Spurned suitors, jilted lovers, angry husbands and even the self-proclaimed guardians of religion and culture are opting for acid to take revenge and teach ‘erring’ women a lesson. Throwing acid is obviously a quick and cheap option to beat women into submission or destroy their life. The Jharkhand Mukti Sangh put up posters in Ranchi threatening girls with an acid attack if they wore jeans or did not drape a duppatta. In Kashmir a fundamentalist group ordered women to don the veil and stop using mobile ‘phones otherwise their faces would be disfigured by acid. This was similar to a campaign there in 2001 where women were actually attacked with acid. Tom O’Neill of the National Geographic channel holds the view that acid throwing is also used to enforce the caste system in modern India. According to him people from the upper caste attack Dalits for supposedly ‘violating the order’.
Throwing acid on women is a vicious and premeditated crime carried out with the intent to disfigure and maim. In most cases attackers are driven by ‘if I can’t have you no one else will’ sentiment. For the victims life becomes traumatic, unbearable, painful and a financial strain.
Treatment is expensive, slow and can never give her back her face, eyesight or hearing. She is scarred forever both physically and psychologically. All it takes to shatter her dreams and destroy her life is buying a litre of acid across the counter for as little as Rs 50 a bottle. Sharmeen Obaid Chinoy has poignantly captured the trauma of acid victims in Pakistan in her Oscar winning documentary Saving Face. Acid attacks on women are common in Pakistan, Bangladesh and Afghanistan as in India. According to Wikipedia, atleast 1,500 people in 20 countries are attacked with acid every year, out of which 80 per cent are women. Of them, 40 to 70 per cent are under 18 years of age.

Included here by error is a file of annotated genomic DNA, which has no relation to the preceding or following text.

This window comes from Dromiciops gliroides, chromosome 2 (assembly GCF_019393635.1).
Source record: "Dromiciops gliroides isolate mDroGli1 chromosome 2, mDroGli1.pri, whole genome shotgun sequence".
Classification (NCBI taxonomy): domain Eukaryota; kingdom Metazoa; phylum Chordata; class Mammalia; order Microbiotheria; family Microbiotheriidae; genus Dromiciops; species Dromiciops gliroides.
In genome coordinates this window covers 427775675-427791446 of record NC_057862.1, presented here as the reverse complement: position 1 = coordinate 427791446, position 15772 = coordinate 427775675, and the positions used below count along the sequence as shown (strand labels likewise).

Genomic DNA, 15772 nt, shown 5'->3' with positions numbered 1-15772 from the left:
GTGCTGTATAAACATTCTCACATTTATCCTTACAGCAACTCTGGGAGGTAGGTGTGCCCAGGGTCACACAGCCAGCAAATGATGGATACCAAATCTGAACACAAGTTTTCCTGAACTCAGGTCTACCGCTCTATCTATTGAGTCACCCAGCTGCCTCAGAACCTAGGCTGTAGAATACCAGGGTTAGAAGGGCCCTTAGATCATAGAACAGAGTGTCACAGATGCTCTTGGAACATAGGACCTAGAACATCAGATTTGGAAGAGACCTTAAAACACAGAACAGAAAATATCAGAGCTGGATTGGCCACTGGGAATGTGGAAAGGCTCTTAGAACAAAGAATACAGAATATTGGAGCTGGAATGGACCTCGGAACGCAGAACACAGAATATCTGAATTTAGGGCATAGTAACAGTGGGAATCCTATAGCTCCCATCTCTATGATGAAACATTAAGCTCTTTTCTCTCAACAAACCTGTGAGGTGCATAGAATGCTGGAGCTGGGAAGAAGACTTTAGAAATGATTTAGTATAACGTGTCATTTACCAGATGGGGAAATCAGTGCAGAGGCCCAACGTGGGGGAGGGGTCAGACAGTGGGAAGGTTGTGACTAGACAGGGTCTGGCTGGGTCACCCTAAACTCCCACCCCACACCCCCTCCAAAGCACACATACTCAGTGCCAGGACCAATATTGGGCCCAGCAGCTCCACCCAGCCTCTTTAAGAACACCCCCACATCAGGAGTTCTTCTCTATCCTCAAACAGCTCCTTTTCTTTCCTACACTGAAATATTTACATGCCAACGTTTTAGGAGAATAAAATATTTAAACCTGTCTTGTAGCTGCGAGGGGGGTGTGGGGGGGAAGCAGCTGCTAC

The only difference is that Pakistan and Bangladesh have put in a law that has brought down the number of acid attacks on women. In 2011, the Pakistan Senate unanimously passed the Acid Control and Acid Crime Prevention Bill, which imposes on attackers a prison sentence of 14 years to life and a fine equal to about Indian Rs 6.2 lakh. Bangladesh adopted a law in 2002 to deal with those using acid on attack women.
India has still to do the needful though activists, the Law commission as well as the National commission for Women have been asking for a specific section in the IPC to deal with cases of acid attack. There is a demand for a strict control on the sale, production and storage of acid and compensation for the victim’s treatment and rehabilitation.
The Criminal Law [Amendment] Bill approved by the Cabinet this July includes a new sub sections to Section 326 of the IPC which will make acid attack a separate offence and provide for enhanced punishment. But when will the Centre table the Bill? The Supreme Court has been urging for it. How much longer will Sonali have to cry? [IPA]